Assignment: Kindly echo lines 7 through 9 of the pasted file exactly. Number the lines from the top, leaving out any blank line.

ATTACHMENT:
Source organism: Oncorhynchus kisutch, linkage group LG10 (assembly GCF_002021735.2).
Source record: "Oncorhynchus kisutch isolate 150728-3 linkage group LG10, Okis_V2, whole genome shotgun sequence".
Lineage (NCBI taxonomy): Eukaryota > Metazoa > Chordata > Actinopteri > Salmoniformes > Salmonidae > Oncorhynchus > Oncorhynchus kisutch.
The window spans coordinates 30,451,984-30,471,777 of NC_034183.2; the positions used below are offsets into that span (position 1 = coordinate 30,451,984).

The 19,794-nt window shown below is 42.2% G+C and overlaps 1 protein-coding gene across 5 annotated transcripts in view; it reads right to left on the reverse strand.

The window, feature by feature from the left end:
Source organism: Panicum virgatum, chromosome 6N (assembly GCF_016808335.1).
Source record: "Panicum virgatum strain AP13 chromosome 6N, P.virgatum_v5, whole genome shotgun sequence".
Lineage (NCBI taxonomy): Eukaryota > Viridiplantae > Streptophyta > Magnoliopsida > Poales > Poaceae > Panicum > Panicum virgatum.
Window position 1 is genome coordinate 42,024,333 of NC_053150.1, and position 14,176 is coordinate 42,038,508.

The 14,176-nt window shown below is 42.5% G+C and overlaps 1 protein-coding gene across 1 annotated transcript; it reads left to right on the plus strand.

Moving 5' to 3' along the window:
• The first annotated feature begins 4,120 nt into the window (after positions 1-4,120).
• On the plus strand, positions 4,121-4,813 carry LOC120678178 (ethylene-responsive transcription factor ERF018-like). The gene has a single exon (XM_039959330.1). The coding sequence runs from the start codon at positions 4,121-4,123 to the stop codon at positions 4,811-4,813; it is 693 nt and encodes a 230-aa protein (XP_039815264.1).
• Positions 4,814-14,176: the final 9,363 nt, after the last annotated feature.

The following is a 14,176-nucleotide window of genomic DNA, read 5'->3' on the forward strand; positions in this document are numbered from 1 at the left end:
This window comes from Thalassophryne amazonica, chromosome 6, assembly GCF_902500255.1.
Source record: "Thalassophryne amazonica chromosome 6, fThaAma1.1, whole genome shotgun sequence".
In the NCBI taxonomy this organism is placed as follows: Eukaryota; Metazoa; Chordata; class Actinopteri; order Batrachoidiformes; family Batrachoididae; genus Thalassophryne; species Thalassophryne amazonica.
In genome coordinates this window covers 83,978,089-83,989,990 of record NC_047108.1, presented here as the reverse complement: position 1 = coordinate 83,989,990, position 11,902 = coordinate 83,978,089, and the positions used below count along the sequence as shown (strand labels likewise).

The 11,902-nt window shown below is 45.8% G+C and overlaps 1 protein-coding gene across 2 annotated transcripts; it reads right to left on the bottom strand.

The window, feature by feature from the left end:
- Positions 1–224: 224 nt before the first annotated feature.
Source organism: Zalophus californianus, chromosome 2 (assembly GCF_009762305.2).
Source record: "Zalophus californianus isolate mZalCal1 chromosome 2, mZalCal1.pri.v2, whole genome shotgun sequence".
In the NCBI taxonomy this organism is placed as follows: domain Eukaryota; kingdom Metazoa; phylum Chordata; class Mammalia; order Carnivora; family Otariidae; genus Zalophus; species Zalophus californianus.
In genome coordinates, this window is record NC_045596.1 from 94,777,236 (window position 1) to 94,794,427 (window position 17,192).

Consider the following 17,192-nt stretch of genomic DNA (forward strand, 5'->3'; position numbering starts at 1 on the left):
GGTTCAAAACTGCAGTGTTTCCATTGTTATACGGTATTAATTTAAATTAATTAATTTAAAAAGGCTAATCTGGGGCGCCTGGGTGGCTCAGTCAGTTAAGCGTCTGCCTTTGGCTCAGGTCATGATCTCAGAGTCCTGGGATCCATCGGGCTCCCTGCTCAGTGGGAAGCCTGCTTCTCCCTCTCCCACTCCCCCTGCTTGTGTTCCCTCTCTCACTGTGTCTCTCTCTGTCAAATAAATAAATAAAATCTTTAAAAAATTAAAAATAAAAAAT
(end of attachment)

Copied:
Source organism: Panicum virgatum, chromosome 6N (assembly GCF_016808335.1).
Source record: "Panicum virgatum strain AP13 chromosome 6N, P.virgatum_v5, whole genome shotgun sequence".
Lineage (NCBI taxonomy): Eukaryota > Viridiplantae > Streptophyta > Magnoliopsida > Poales > Poaceae > Panicum > Panicum virgatum.